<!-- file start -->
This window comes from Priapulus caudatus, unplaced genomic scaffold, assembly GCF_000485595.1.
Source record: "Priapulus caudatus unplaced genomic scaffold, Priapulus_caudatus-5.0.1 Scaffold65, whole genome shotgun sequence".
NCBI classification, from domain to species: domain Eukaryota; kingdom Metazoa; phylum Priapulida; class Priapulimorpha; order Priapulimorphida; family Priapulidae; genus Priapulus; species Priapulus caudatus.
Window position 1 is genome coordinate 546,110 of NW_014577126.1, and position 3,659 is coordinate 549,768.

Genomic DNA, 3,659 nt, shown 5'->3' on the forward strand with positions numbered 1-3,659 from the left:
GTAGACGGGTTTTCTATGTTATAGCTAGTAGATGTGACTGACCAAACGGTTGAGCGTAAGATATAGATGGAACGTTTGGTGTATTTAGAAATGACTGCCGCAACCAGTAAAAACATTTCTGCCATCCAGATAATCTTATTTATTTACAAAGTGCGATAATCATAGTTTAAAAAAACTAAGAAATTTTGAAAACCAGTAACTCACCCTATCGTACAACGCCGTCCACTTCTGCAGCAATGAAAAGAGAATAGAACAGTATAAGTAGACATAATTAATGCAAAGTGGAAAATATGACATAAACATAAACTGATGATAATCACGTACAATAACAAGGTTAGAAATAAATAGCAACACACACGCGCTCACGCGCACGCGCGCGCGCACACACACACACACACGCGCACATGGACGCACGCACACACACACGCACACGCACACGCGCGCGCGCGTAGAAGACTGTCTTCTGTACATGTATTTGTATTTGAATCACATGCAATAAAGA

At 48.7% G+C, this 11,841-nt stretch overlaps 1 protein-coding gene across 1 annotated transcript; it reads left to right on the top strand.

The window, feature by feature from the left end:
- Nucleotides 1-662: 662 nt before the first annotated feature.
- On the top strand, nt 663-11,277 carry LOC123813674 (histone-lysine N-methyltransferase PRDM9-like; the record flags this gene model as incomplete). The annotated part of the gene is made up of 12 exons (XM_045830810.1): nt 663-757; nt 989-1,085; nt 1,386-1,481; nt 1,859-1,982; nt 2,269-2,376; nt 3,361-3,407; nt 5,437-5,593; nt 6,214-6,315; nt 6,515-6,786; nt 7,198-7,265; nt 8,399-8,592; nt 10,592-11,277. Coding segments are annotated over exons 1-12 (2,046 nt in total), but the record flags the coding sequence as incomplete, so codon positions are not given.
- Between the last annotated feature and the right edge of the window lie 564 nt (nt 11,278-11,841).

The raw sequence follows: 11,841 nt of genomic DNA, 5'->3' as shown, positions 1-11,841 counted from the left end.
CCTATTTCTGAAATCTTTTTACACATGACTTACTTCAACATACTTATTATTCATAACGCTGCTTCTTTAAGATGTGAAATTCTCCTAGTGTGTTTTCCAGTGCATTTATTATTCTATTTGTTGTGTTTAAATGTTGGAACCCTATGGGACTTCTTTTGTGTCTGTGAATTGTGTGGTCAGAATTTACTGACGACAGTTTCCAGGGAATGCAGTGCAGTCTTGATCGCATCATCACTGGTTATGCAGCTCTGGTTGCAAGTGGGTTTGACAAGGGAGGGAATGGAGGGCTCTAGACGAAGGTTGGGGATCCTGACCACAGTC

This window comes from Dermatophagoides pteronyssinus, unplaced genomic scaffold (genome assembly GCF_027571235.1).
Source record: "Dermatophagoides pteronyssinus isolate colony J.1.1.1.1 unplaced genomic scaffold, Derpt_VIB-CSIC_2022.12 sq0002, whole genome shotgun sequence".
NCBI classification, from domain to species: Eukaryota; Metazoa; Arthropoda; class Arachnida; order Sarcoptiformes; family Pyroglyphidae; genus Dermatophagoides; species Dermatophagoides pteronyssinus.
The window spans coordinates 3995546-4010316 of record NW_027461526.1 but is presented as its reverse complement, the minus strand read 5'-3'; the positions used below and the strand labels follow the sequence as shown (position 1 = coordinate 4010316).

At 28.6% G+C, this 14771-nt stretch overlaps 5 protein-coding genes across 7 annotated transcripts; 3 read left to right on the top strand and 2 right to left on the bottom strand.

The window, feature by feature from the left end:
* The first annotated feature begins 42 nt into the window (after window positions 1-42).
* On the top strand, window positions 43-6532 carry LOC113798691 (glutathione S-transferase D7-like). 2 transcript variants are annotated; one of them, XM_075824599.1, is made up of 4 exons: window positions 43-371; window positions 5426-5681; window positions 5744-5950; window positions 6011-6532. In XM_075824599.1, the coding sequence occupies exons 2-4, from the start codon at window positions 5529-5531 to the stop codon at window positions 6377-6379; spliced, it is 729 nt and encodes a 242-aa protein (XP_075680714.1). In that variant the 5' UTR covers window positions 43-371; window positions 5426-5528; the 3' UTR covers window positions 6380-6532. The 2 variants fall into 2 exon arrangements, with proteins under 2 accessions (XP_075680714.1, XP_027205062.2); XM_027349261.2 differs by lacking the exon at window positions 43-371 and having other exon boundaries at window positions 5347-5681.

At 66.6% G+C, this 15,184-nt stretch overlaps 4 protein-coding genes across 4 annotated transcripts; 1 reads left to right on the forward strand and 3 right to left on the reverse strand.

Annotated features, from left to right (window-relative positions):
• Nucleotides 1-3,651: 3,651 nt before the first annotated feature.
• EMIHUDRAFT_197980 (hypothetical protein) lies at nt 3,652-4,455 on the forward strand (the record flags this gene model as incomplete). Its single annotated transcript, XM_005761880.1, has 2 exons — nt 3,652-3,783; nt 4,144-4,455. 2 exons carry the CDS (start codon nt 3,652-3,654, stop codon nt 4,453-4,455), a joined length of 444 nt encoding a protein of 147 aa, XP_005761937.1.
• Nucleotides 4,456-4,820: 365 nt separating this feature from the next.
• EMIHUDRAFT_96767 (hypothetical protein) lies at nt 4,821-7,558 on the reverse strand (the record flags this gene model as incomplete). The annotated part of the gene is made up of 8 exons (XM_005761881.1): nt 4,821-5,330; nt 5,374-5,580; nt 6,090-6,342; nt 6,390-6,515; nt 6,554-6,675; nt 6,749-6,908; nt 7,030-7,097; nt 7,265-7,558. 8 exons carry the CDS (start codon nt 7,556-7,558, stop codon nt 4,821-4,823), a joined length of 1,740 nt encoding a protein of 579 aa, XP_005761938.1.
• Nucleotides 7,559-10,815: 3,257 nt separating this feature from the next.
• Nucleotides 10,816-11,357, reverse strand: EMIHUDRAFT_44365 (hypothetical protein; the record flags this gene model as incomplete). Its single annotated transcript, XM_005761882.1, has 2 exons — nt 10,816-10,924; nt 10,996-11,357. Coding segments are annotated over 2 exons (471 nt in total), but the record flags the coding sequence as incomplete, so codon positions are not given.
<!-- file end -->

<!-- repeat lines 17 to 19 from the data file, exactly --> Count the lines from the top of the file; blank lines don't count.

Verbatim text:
The window spans coordinates 3995546-4010316 of record NW_027461526.1 but is presented as its reverse complement, the minus strand read 5'-3'; the positions used below and the strand labels follow the sequence as shown (position 1 = coordinate 4010316).

At 28.6% G+C, this 14771-nt stretch overlaps 5 protein-coding genes across 7 annotated transcripts; 3 read left to right on the top strand and 2 right to left on the bottom strand.

The window, feature by feature from the left end: